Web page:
Many foods go from trash to table as food tastes evolve. In colonial times, lobster was a poor man's fare, served to slaves and apprentices alike so frequently, that lobster riots often broke out. And chicken wings, with their high ratio of bone+skin to meat also languished, until the "invention" (or at least popularization) of Buffalo Wings in the 1960's.
In most restaurants, wings are deep-fried to crispy goodness, then tossed in sauce. Few cooking techniques can match deep frying for this task- the intense surface contact of hot oil penetrates every nook and cranny, uniformly rending out chicken fat. It cooks so rapidly, steam pushes the skin away from the meat, insulating the interior from overcooking, and again allowing the skin to crisp.
How can we replicate some of the flavor and texture and deep frying on the grill? Like all things grilled, hundreds, perhaps thousands of recipes abound. Some suggest marinating overnight in buttermilk. Others dredging in cornstarch. Or, first boiling in water to remove some of the fat and par cook the meat1.
I've tried a number of approaches, and in the end come down on the side of simplicity. But, even simplicity requires practice, because great wings are a matter of great grill technique.
Preparing the wings couldn't be easier. Rinse the wings under water, pat dry and dust on a mixture of salt and baking soda. I use 1/4 -1/2 tsp of table salt for every pound of wings, plus a little baking soda (a 4:1 ratio of salt to baking soda). Premix a larger quantity to make it easier to measure, and store in a jar until the urge for wings strikes).
Why salt and baking soda? Well, the salt adds flavor of course, but it also helps the meat retain moisture during cooking, by electrostatically binding water to muscle. The baking soda performs two functions- first, it's alkaline, and high pH kicks off the Maillard reaction that is the scientific name for a cascade of browning steps. When heated, the baking soda also forms small carbon dioxide bubbles which help lift the skin off the meat.
First Step- you are adding a small amount of salt+soda to a large amount of wings. Do this in four passes. Place the wings in a bowl and drop a quarter of the salt mixture from a height so it spreads out evenly. Toss and repeat three times. With clean hands or gloves, massage in.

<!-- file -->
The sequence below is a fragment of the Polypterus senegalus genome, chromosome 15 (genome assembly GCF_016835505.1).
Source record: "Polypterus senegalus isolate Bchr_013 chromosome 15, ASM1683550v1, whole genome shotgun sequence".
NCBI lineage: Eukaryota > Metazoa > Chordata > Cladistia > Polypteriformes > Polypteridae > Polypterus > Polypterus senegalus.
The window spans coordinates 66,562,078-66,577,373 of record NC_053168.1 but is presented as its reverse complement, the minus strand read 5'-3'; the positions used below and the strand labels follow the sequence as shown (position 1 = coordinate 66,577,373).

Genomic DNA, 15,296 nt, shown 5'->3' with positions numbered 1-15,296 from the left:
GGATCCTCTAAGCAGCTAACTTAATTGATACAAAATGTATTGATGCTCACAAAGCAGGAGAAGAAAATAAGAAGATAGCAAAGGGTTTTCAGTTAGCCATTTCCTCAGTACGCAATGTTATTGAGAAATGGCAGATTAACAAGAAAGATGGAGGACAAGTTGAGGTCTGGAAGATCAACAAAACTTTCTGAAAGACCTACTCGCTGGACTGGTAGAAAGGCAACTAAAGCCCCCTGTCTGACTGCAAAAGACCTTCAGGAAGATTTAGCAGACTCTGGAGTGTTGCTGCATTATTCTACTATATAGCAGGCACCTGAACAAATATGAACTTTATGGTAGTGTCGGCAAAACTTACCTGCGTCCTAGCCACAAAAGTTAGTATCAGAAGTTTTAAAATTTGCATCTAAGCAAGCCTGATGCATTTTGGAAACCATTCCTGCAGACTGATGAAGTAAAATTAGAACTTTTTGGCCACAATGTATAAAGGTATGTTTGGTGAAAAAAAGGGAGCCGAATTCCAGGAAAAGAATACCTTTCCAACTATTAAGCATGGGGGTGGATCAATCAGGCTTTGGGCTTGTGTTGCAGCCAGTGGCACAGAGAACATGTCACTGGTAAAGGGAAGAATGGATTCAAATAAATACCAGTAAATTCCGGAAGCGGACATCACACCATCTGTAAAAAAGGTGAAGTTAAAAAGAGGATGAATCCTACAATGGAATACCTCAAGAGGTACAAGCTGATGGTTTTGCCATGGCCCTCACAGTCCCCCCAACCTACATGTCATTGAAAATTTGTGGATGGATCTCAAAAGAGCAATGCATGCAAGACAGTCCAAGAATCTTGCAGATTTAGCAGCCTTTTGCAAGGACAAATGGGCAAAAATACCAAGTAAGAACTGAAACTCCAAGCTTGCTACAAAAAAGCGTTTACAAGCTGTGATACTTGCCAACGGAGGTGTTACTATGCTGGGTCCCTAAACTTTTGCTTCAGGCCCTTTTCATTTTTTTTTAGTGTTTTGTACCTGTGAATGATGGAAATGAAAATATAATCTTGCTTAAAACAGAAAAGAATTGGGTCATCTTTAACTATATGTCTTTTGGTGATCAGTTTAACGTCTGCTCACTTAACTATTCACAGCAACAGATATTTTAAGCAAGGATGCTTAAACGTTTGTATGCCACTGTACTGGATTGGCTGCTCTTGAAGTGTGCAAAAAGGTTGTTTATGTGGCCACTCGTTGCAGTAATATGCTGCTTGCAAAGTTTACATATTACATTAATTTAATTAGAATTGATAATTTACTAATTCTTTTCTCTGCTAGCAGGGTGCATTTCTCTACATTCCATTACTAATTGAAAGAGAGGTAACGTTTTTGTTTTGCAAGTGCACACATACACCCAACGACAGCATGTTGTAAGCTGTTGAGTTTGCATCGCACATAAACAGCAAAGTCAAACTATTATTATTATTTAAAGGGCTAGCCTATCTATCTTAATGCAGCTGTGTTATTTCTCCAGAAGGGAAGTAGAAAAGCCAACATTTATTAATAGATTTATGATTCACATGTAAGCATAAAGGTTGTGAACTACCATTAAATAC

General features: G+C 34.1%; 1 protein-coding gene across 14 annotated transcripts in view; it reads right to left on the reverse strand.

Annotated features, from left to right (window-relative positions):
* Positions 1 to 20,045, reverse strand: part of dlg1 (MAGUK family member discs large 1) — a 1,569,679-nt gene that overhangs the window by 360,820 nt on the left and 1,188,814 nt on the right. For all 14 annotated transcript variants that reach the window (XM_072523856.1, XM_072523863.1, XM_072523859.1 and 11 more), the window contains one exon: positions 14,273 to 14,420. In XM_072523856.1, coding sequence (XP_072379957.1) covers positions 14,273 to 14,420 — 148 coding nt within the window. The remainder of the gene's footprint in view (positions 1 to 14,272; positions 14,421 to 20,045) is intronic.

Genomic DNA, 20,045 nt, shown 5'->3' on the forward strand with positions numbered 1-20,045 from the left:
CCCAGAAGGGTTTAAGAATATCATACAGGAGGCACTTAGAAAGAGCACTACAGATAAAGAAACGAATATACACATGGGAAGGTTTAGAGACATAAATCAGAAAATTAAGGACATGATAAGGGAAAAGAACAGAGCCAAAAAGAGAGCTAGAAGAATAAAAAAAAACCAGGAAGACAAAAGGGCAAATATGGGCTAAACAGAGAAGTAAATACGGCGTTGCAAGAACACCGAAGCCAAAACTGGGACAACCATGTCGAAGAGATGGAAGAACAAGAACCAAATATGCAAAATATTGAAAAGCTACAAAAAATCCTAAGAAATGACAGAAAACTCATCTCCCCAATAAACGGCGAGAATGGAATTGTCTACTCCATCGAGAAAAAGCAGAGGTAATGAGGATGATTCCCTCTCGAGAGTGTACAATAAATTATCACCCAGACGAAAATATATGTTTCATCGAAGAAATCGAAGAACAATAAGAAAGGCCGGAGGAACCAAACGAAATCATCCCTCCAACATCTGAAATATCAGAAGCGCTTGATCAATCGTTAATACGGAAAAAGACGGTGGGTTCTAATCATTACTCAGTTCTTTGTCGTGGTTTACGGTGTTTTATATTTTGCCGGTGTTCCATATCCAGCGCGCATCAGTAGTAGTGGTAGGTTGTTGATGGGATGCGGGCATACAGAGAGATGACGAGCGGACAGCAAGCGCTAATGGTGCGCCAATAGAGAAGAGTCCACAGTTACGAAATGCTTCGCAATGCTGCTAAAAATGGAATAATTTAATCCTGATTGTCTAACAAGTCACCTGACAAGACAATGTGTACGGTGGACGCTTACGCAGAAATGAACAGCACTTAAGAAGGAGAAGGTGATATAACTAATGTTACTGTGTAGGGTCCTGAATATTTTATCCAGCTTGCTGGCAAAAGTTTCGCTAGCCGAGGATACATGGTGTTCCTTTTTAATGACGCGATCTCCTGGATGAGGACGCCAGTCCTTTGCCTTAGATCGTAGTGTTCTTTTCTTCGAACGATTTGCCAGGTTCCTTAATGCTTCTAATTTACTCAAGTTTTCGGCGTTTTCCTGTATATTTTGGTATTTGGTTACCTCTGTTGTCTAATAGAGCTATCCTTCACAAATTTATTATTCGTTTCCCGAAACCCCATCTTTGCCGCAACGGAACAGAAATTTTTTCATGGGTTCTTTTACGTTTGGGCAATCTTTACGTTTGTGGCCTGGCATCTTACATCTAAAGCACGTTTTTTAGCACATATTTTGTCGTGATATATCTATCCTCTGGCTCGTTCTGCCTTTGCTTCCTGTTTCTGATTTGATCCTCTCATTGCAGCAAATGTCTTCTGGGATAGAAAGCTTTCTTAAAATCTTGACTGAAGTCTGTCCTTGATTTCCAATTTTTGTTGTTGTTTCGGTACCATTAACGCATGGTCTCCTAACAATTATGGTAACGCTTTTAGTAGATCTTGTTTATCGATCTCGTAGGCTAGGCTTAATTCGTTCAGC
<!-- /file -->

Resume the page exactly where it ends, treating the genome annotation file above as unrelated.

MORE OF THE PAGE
Now, spread out on a rack and refrigerate uncovered for about 2 hours. This gives the salt time to diffuse through the skin into the meat, and for the skin to dry out.
Just before cooking, lightly drizzle with oil and toss to evenly coat.
Second Step- rendering. You will need to set up the grill so one section cooks indirectly (i.e. like a kitchen oven), and the other cooks rapidly and hot over the grates. AmazingRibs.com offers sound advice on grill set-up.
Place the wings over the indirect section, which should be around 325F. On a gas grill with an internal high shelf, you should set the wings on the shelf and use a digital thermometer ON THE LEVEL OF THE SHELF to measure the temperature. Then let the wings cook, flipping every ten minutes or so. The skin will bubble and render fat, and they are ready for the next step when the pasty white skin turns a darkened yellow or light brown. Depending on the grill and the size of your wings, this step might take a half hour.
Now, "wings" come in two large parts- the drumstick and the flats. Obviously, the drumsticks will take longer to cook. Either start the drumsticks 10 minutes before the flats, or pull the flats off the heat as they individually reach light brown. Look at each wing as an individual meal- flip when needed to even out the color, remove early if necessary. At the end of the indirect step, they should all be equally browned.
Third Step- hot grilling. Now crank up a portion of the grill to high- around 550F is ideal (700F is good for steaks, but a little too hot for wings which will char). Place the wings on the grill, let sit for a few minutes, flip and repeat. Sometimes one side will take longer than another to brown- this is normal. The "technique" part is to LOOK while cooking and ease each wing to the same state of perfection- a medium brown skin, with grill marks. If some finish early, place on a cool section of the grill. Nothing worse than serving a rubbery wing.
The hot grilling step might take an additional 15 minutes, again depending on the grill and the uniformity of the chicken.
Saucing- Let your imagination go wild. There is the traditional hot sauce, or barbecue sauce. We also like to use teriyaki, and sometimes chimichurri sauce. Simply our over the wings while hot, and toss.
You can also prepare wings in your oven, substituting the broiler for the hot grill step. The only problem is it may be hard to cook each wing individually in an oven- the sight lines are poor and its hard to use the tongs without constantly opening the oven and sliding out the tray.
But wings done right are delicious. Enjoy!